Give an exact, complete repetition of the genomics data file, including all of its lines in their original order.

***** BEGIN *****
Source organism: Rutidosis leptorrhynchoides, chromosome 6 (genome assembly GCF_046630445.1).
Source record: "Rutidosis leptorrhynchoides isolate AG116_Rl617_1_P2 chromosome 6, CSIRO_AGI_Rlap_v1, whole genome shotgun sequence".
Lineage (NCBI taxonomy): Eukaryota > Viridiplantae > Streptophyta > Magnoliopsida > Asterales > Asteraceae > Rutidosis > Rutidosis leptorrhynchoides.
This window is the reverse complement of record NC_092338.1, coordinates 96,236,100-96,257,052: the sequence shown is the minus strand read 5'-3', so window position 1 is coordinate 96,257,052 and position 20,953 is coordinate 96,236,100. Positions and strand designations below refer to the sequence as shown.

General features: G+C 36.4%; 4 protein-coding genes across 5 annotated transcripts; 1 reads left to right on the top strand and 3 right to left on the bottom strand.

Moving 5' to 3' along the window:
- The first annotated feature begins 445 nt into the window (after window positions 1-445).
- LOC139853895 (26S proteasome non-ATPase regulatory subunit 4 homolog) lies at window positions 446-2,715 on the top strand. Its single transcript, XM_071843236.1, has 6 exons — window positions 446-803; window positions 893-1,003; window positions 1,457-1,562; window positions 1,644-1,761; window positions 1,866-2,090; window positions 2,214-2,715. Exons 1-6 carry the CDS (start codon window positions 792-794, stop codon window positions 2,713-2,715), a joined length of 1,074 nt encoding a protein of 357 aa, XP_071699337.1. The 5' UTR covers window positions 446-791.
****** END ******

Source organism: Rutidosis leptorrhynchoides, chromosome 6 (genome assembly GCF_046630445.1).
Source record: "Rutidosis leptorrhynchoides isolate AG116_Rl617_1_P2 chromosome 6, CSIRO_AGI_Rlap_v1, whole genome shotgun sequence".
Lineage (NCBI taxonomy): Eukaryota > Viridiplantae > Streptophyta > Magnoliopsida > Asterales > Asteraceae > Rutidosis > Rutidosis leptorrhynchoides.
This window is the reverse complement of record NC_092338.1, coordinates 96,236,100-96,257,052: the sequence shown is the minus strand read 5'-3', so window position 1 is coordinate 96,257,052 and position 20,953 is coordinate 96,236,100. Positions and strand designations below refer to the sequence as shown.

General features: G+C 36.4%; 4 protein-coding genes across 5 annotated transcripts; 1 reads left to right on the top strand and 3 right to left on the bottom strand.

Moving 5' to 3' along the window:
- The first annotated feature begins 445 nt into the window (after window positions 1-445).
- LOC139853895 (26S proteasome non-ATPase regulatory subunit 4 homolog) lies at window positions 446-2,715 on the top strand. Its single transcript, XM_071843236.1, has 6 exons — window positions 446-803; window positions 893-1,003; window positions 1,457-1,562; window positions 1,644-1,761; window positions 1,866-2,090; window positions 2,214-2,715. Exons 1-6 carry the CDS (start codon window positions 792-794, stop codon window positions 2,713-2,715), a joined length of 1,074 nt encoding a protein of 357 aa, XP_071699337.1. The 5' UTR covers window positions 446-791.